Sthenjwa Luthuli is a socially conscious artist who reflects on contemporary South African society.
Luthuli’s capacity to critically analyse the ever-shifting social landscape he grew up in has made him one of South Africa’’s most sought after young artists. His creative voice draws attention to the restrictions that are still placed on the lives of ethnic minorities in South Africa. Sthenjwa elucidates the reality that, for many, life is about restrictions, about control, about being told what to do and how to do it.
Pattern, texture, and design are very important to his practice, both aesthetically and metaphorically: the surface of the works seem to shimmer and shift under the eye, their ever-changing nature mirrors the capricious behaviour of the South African state. The figures are headless: a symbolic gesture to the important connection between education and liberation. They are shackled by circumstance, their free will eroded by the abused powers of state and a lacking social infrastructure.
Sthenjwa’s preferred medium is a 12mm MDF Super wood block that can be cut to different dimensions.
He then carves into this piece of wood using a chisel and mallet. The result is a hybrid art-object, a bare, wooden, sculptural canvas. Sthenjwa then paints this object, introducing his figures, each one deterministically shackled to a life with little opportunity. This process is deeply rooted in tradition: African sculpture has historically used wood, as well as other organic indigenous materials. This connection to the past is so crucial, as it is through education and learning from history, that societies and collective thought can progress. However, Sthenjwa takes this tradition and adapts it with a decidedly contemporary visual language, hoping to use his art to engage and offer hope to younger generations.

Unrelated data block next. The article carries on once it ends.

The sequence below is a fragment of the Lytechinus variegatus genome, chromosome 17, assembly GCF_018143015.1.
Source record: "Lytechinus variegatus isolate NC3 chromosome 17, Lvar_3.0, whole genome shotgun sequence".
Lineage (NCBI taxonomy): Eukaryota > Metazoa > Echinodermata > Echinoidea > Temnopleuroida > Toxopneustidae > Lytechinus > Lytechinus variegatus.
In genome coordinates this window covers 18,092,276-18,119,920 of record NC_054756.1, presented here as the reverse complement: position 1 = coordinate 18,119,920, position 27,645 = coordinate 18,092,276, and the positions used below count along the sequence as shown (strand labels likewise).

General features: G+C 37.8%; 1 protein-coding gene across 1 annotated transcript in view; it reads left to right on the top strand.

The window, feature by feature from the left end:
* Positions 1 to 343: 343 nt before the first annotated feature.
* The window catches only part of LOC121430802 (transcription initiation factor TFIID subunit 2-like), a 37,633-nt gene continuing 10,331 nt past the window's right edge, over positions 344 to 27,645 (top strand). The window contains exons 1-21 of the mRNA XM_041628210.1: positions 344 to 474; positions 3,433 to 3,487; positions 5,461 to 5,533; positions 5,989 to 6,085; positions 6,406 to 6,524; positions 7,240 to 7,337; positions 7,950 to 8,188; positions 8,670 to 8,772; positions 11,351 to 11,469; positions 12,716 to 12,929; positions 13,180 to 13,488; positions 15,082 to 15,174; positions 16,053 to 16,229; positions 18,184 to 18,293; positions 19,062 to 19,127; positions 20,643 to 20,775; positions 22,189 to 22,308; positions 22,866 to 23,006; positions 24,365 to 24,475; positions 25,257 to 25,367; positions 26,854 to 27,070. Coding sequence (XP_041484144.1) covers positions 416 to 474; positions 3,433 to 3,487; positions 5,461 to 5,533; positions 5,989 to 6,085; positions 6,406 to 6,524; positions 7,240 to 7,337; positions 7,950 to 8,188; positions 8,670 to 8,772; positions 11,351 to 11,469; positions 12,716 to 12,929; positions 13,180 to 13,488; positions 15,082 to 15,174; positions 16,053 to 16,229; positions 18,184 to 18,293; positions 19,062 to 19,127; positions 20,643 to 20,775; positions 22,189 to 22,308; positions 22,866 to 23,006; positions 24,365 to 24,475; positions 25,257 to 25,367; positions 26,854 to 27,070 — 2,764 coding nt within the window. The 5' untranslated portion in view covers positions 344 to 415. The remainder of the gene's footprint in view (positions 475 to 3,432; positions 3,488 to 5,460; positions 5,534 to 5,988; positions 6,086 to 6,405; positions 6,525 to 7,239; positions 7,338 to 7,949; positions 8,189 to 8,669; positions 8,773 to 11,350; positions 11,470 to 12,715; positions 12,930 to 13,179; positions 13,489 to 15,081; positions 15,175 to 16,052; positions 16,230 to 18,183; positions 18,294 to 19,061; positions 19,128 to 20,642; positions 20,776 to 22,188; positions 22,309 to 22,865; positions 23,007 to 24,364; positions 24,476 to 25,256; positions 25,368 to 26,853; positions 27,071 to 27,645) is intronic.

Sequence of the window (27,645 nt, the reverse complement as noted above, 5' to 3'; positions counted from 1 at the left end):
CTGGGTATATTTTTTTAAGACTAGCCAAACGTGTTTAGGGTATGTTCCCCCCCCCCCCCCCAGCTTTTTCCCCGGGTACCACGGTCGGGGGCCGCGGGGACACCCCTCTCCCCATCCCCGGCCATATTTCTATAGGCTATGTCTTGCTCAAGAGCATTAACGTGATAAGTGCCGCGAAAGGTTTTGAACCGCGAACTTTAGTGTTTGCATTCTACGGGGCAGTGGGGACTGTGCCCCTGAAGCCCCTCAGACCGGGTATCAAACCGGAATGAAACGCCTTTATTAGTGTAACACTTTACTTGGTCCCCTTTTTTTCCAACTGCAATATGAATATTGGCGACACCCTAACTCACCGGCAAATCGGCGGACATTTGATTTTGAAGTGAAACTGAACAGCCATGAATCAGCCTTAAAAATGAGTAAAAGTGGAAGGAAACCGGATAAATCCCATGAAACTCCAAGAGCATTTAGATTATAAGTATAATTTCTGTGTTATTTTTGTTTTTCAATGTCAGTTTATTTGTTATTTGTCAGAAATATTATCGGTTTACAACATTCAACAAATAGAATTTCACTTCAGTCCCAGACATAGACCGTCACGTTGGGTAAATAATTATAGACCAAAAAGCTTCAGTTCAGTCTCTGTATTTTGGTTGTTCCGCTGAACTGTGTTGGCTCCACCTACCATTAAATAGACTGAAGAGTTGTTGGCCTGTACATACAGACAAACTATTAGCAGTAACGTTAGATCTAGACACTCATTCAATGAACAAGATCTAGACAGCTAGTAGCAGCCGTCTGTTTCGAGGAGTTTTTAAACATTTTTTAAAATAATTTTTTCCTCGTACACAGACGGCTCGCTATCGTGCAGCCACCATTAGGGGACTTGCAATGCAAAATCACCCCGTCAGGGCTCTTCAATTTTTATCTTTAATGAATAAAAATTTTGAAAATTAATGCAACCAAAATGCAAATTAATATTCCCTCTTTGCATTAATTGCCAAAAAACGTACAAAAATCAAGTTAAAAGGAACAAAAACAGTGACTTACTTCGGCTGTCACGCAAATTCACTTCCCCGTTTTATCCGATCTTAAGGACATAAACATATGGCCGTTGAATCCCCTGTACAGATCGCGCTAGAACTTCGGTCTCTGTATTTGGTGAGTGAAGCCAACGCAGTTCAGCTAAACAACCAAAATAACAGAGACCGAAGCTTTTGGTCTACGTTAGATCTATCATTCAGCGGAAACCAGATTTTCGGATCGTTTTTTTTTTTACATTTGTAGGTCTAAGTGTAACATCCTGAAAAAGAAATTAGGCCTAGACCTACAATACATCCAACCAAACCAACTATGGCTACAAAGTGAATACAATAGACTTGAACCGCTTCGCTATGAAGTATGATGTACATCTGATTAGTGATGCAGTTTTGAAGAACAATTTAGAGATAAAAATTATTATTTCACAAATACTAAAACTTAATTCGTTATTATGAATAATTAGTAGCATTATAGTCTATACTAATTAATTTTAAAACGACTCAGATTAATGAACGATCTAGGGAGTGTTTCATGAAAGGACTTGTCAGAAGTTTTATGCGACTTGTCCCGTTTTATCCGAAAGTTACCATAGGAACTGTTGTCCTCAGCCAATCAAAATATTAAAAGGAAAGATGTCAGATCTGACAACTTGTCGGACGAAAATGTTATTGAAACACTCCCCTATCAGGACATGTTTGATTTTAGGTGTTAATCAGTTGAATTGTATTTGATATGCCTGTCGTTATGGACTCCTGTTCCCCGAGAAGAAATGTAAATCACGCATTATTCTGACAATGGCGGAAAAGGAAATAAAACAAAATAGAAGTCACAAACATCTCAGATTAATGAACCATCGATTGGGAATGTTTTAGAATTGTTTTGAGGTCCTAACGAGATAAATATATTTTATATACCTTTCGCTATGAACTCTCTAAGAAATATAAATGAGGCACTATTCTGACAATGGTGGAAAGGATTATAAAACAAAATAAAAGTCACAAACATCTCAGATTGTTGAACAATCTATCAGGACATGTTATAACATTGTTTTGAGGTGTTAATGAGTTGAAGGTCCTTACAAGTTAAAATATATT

ABOUT THE ARTIST
Sthenjwa Luthuli was born in Botha’s Hill, South Africa in 1991. In 2010 he joined the BAT Centre for Visual Art. The classes there familiarised him with the art industry and encouraged him to further explore and develop his creativity. He creates highly intricate, meditative work by carving detailed patterns into wood blocks. Sthenjwa’s artwork is a refashioning of the sculptural language developed by African modernists like Jackson Hlungwani, Noria Mabasa, Nelson Mukhuba, Dr Phutuma Seoka, Johannes Maswanganyi, Johannes Segogela and others.